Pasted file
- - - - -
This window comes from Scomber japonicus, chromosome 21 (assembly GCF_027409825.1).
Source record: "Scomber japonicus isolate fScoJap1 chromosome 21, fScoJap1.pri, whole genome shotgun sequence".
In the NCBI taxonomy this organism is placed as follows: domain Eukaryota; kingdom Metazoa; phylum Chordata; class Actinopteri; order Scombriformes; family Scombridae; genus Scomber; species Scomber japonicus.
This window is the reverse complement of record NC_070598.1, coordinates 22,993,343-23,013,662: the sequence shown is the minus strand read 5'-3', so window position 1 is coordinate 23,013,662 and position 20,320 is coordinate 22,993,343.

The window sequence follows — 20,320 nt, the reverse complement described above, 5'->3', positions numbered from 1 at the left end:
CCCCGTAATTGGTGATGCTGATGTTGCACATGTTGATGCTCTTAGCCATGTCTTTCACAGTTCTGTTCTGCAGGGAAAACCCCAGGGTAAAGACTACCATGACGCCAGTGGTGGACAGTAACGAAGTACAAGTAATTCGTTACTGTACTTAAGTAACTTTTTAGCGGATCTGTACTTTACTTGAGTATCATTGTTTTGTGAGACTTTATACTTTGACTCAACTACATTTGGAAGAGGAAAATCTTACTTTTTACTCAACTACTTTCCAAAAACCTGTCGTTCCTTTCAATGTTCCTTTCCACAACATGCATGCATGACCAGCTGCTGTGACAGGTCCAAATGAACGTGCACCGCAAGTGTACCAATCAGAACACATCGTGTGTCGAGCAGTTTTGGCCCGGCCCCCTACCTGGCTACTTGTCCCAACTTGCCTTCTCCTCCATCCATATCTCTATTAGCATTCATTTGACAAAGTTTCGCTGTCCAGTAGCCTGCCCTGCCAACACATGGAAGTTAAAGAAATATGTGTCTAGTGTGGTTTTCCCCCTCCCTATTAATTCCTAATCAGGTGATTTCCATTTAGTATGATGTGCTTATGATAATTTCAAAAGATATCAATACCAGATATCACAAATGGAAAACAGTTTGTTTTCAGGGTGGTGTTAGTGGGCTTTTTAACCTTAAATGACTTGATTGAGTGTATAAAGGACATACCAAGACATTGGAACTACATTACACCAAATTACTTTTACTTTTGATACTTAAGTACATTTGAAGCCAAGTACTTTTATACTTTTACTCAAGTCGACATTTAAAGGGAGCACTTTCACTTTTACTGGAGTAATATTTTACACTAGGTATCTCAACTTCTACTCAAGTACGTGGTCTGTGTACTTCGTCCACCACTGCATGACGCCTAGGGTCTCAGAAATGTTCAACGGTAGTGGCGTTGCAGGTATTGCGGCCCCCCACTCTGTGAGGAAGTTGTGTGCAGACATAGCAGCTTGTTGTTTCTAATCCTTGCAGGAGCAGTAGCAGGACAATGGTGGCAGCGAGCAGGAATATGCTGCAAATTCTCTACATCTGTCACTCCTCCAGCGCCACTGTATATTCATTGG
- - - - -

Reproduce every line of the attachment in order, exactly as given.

This window comes from Scomber japonicus, chromosome 21 (assembly GCF_027409825.1).
Source record: "Scomber japonicus isolate fScoJap1 chromosome 21, fScoJap1.pri, whole genome shotgun sequence".
In the NCBI taxonomy this organism is placed as follows: domain Eukaryota; kingdom Metazoa; phylum Chordata; class Actinopteri; order Scombriformes; family Scombridae; genus Scomber; species Scomber japonicus.
This window is the reverse complement of record NC_070598.1, coordinates 22,993,343-23,013,662: the sequence shown is the minus strand read 5'-3', so window position 1 is coordinate 23,013,662 and position 20,320 is coordinate 22,993,343.

The window sequence follows — 20,320 nt, the reverse complement described above, 5'->3', positions numbered from 1 at the left end:
CCCCGTAATTGGTGATGCTGATGTTGCACATGTTGATGCTCTTAGCCATGTCTTTCACAGTTCTGTTCTGCAGGGAAAACCCCAGGGTAAAGACTACCATGACGCCAGTGGTGGACAGTAACGAAGTACAAGTAATTCGTTACTGTACTTAAGTAACTTTTTAGCGGATCTGTACTTTACTTGAGTATCATTGTTTTGTGAGACTTTATACTTTGACTCAACTACATTTGGAAGAGGAAAATCTTACTTTTTACTCAACTACTTTCCAAAAACCTGTCGTTCCTTTCAATGTTCCTTTCCACAACATGCATGCATGACCAGCTGCTGTGACAGGTCCAAATGAACGTGCACCGCAAGTGTACCAATCAGAACACATCGTGTGTCGAGCAGTTTTGGCCCGGCCCCCTACCTGGCTACTTGTCCCAACTTGCCTTCTCCTCCATCCATATCTCTATTAGCATTCATTTGACAAAGTTTCGCTGTCCAGTAGCCTGCCCTGCCAACACATGGAAGTTAAAGAAATATGTGTCTAGTGTGGTTTTCCCCCTCCCTATTAATTCCTAATCAGGTGATTTCCATTTAGTATGATGTGCTTATGATAATTTCAAAAGATATCAATACCAGATATCACAAATGGAAAACAGTTTGTTTTCAGGGTGGTGTTAGTGGGCTTTTTAACCTTAAATGACTTGATTGAGTGTATAAAGGACATACCAAGACATTGGAACTACATTACACCAAATTACTTTTACTTTTGATACTTAAGTACATTTGAAGCCAAGTACTTTTATACTTTTACTCAAGTCGACATTTAAAGGGAGCACTTTCACTTTTACTGGAGTAATATTTTACACTAGGTATCTCAACTTCTACTCAAGTACGTGGTCTGTGTACTTCGTCCACCACTGCATGACGCCTAGGGTCTCAGAAATGTTCAACGGTAGTGGCGTTGCAGGTATTGCGGCCCCCCACTCTGTGAGGAAGTTGTGTGCAGACATAGCAGCTTGTTGTTTCTAATCCTTGCAGGAGCAGTAGCAGGACAATGGTGGCAGCGAGCAGGAATATGCTGCAAATTCTCTACATCTGTCACTCCTCCAGCGCCACTGTATATTCATTGG